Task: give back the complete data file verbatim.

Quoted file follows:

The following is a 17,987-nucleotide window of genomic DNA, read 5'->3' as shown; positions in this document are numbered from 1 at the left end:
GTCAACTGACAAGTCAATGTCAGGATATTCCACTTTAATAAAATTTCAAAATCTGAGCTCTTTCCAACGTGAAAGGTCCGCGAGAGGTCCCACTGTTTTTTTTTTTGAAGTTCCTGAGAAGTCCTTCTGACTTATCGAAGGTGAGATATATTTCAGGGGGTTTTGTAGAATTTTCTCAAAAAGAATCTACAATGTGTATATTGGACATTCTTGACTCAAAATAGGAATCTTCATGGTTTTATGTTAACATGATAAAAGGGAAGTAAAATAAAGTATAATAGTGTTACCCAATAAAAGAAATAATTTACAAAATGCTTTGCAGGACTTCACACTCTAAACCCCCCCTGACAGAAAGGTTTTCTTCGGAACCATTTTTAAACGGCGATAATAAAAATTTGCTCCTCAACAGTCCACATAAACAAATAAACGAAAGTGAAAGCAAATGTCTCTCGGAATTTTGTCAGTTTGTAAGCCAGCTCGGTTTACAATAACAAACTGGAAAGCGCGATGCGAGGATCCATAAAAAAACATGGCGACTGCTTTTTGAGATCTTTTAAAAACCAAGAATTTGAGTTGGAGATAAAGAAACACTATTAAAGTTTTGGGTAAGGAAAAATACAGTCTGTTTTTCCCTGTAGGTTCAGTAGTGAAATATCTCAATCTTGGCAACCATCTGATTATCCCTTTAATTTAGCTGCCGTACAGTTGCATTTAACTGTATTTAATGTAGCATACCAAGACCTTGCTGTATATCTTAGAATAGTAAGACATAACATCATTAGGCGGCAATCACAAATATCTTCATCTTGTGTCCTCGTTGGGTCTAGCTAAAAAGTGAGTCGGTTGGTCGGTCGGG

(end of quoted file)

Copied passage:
The following is a 17,987-nucleotide window of genomic DNA, read 5'->3' as shown; positions in this document are numbered from 1 at the left end:
GTCAACTGACAAGTCAATGTCAGGATATTCCACTTTAATAAAATTTCAAAATCTGAGCTCTTTCCAACGTGAAAGGTCCGCGAGAGGTCCCACTGTTTTTTTTTTTGAAGTTCCTGAGAAGTCCTTCTGACTTATCGAAGGTGAGATATATTTCAGGGGGTTTTGTAGAATTTTCTCAAAAAGAATCTACAATGTGTATATTGGACATTCTTGACTCAAAATAGGAATCTTCATGGTTTTATGTTAACATGATAAAAGGGAAGTAAAATAAAGTATAATAGTGTTACCCAATAAAAGAAATAATTTACAAAATGCTTTGCAGGACTTCACACTCTAAACCCCCCCTGACAGAAAGGTTTTCTTCGGAACCATTTTTAAACGGCGATAATAAAAATTTGCTCCTCAACAGTCCACATAAACAAATAAACGAAAGTGAAAGCAAATGTCTCTCGGAATTTTGTCAGTTTGTAAGCCAGCTCGGTTTACAATAACAAACTGGAAAGCGCGATGCGAGGATCCATAAAAAAACATGGCGACTGCTTTTTGAGATCTTTTAAAAACCAAGAATTTGAGTTGGAGATAAAGAAACACTATTAAAGTTTTGGGTAAGGAAAAATACAGTCTGTTTTTCCCTGTAGGTTCAGTAGTGAAATATCTCAATCTTGGCAACCATCTGATTATCCCTTTAATTTAGCTGCCGTACAGTTGCATTTAACTGTATTTAATGTAGCATACCAAGACCTTGCTGTATATCTTAGAATAGTAAGACATAACATCATTAGGCGGCAATCACAAATATCTTCATCTTGTGTCCTCGTTGGGTCTAGCTAAAAAGTGAGTCGGTTGGTCGGTCGGG